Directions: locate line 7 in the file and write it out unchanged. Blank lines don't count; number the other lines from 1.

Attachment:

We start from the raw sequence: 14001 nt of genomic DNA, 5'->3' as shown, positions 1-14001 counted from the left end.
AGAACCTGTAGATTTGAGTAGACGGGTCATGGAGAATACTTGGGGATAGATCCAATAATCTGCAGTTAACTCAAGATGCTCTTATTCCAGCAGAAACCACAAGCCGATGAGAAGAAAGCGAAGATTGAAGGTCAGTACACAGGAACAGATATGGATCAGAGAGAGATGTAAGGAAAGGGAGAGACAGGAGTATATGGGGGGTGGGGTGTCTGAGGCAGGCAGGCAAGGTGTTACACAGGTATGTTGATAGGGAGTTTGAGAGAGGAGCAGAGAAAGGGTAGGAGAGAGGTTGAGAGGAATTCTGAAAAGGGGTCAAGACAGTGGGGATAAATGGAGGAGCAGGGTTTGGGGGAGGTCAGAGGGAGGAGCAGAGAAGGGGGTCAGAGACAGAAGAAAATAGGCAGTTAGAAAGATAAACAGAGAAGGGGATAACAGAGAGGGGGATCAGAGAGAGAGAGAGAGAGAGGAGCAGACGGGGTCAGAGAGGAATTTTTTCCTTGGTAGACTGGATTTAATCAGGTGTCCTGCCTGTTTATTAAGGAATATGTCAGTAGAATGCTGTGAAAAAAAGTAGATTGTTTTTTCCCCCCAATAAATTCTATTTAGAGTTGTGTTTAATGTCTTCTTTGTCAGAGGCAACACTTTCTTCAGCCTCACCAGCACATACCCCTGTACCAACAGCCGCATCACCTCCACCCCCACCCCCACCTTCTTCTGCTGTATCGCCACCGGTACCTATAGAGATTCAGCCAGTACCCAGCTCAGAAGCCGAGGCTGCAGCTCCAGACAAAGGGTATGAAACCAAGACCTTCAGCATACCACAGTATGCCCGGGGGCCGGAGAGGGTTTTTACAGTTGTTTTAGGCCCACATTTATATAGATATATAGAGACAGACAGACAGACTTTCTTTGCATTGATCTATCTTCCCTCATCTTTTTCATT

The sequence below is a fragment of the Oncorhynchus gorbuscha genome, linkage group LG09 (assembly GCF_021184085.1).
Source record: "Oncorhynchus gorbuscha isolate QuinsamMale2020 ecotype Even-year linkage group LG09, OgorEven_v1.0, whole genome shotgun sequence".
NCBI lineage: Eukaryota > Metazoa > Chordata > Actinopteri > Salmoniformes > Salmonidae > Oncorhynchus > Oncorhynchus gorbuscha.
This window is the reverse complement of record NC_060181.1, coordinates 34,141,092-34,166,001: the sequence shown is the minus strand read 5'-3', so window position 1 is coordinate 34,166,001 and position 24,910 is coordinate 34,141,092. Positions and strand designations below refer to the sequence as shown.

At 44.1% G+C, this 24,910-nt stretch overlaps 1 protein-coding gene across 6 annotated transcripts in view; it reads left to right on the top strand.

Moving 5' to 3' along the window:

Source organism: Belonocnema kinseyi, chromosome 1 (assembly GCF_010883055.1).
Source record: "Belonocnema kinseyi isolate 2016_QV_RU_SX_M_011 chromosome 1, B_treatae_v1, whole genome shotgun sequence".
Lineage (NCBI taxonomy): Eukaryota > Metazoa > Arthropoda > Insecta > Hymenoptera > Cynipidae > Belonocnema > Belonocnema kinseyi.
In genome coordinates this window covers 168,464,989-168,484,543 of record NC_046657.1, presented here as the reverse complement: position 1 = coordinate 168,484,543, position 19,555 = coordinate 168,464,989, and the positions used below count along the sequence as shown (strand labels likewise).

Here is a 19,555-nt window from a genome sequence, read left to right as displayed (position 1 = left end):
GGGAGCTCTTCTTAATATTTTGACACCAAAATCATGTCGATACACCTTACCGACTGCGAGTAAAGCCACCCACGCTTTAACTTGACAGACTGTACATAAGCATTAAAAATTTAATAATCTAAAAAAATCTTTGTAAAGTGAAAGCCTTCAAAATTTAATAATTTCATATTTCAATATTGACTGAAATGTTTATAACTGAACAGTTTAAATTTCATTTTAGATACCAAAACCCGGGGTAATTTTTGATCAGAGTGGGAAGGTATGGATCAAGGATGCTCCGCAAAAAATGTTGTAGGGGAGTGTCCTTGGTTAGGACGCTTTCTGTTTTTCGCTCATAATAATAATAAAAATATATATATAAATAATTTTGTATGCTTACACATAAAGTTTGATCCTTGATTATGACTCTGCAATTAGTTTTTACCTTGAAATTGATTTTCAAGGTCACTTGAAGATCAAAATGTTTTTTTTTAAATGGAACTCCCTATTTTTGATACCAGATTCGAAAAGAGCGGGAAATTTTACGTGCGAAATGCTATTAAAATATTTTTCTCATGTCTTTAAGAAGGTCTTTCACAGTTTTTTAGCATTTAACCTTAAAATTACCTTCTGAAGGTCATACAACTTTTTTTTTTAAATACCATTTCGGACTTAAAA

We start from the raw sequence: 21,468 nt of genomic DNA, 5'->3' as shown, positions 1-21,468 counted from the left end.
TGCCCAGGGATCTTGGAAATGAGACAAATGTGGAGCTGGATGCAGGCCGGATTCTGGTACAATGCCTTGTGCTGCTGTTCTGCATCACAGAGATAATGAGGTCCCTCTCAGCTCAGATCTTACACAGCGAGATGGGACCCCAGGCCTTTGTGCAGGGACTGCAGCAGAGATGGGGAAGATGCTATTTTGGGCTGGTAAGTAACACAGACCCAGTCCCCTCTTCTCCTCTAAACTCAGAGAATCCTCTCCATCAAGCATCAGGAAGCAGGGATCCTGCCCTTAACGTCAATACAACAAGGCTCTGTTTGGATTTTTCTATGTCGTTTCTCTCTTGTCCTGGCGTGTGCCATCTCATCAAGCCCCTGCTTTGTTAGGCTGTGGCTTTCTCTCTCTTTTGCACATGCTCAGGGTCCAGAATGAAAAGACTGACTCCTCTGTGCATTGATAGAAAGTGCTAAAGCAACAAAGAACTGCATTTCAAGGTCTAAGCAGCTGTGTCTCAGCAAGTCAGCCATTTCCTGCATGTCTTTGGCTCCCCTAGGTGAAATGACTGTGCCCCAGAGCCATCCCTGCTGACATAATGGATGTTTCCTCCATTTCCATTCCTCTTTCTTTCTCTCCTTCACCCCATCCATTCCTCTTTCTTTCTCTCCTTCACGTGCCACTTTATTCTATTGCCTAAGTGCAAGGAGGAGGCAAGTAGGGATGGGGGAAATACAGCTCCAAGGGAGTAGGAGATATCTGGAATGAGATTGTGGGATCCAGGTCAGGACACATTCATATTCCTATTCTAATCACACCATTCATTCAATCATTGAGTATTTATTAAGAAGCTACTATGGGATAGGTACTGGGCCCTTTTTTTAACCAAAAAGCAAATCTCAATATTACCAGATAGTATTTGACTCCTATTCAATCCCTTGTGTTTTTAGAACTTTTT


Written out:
At 44.1% G+C, this 24,910-nt stretch overlaps 1 protein-coding gene across 6 annotated transcripts in view; it reads left to right on the top strand.